The Madisons by Virginia Moore, P. 43 (1979, McGraw-Hill Co. New York, NY) quoting a letter by JM to William Bradford April 1, 1774, and James Madison, A Biography in his Own Words, edited by Joseph Gardner, p. 93, (1974, Newsweek, New York, NY) Quoting Memorial and Remonstrance against Religious Assessments by JM, June 1785.
This one is just amazing.
| 6. Whosoever shall introduce into public affairs the principles of primitive Christianity will change the face of the world. --Benjamin Franklin (unconfirmed)|
Franklin knew quite well the value of Christianity to society. In the context of teaching history to the youth of Philadelphia, he said:
History will also afford the frequent opportunities of showing the necessity of a public religion, from its usefulness to the public; the advantage of a religious character among private persons; the mischiefs of superstition, &c. and the excellency of the Christian religion above all others, ancient or modern. 18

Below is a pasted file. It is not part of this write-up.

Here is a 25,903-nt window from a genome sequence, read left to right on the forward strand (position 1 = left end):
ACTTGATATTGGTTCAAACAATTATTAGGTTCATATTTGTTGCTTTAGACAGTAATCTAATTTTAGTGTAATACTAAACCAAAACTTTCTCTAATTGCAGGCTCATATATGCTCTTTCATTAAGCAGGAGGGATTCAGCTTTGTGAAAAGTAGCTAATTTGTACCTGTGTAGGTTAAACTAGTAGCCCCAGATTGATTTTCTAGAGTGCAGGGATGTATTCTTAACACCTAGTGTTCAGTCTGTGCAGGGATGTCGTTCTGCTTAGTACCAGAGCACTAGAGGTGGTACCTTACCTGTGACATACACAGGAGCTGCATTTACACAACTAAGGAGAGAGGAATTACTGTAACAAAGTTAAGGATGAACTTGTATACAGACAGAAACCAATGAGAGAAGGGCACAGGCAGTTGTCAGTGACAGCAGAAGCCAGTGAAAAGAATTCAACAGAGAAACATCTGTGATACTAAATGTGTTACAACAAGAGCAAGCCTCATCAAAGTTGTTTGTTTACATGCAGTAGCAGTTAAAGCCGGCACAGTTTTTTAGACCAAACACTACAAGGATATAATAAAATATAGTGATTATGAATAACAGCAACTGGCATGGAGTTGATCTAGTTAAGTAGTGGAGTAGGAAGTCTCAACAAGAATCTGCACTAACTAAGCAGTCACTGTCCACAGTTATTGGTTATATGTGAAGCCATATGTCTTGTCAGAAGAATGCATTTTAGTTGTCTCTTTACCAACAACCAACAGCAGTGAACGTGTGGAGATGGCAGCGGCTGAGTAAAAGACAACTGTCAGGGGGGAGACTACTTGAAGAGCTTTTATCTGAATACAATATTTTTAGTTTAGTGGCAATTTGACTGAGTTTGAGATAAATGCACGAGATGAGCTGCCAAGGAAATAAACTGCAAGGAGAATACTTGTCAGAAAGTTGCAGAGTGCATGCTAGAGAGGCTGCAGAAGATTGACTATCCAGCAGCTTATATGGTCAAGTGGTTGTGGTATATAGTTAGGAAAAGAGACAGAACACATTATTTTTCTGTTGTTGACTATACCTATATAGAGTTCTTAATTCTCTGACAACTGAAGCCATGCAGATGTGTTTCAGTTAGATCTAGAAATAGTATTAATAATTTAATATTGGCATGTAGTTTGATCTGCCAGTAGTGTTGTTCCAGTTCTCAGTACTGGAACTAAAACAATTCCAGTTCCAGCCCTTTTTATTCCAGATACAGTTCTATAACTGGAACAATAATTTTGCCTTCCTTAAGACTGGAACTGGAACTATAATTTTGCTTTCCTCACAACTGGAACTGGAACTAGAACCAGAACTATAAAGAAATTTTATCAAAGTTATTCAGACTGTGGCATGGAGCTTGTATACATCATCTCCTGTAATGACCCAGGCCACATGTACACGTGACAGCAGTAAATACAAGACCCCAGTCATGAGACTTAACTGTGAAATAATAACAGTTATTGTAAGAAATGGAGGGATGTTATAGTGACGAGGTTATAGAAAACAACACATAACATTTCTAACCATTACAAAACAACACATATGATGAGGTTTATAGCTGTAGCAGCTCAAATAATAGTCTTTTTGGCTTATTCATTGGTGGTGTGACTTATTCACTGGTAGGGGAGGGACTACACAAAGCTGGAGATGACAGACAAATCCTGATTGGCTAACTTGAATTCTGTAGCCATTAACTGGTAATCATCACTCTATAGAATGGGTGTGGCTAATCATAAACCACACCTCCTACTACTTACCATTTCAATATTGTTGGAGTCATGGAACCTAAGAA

This is not to say that Franklin was a Christian; he did not believe in the divinity of Christ. This is easily documented. However, he was well aware of the utility of religion in general and Christianity specifically. In a letter to his daughter, Franklin stated:
I might go on but it takes too much time.
You're a Liar, an idiot, and a sucker. What a combo.
Now, about those core samples....
Who said that ev'ry wish would be heard and answered
When wished on the morning star
Somebody thought of that, and someone believed it
Look what it's done so far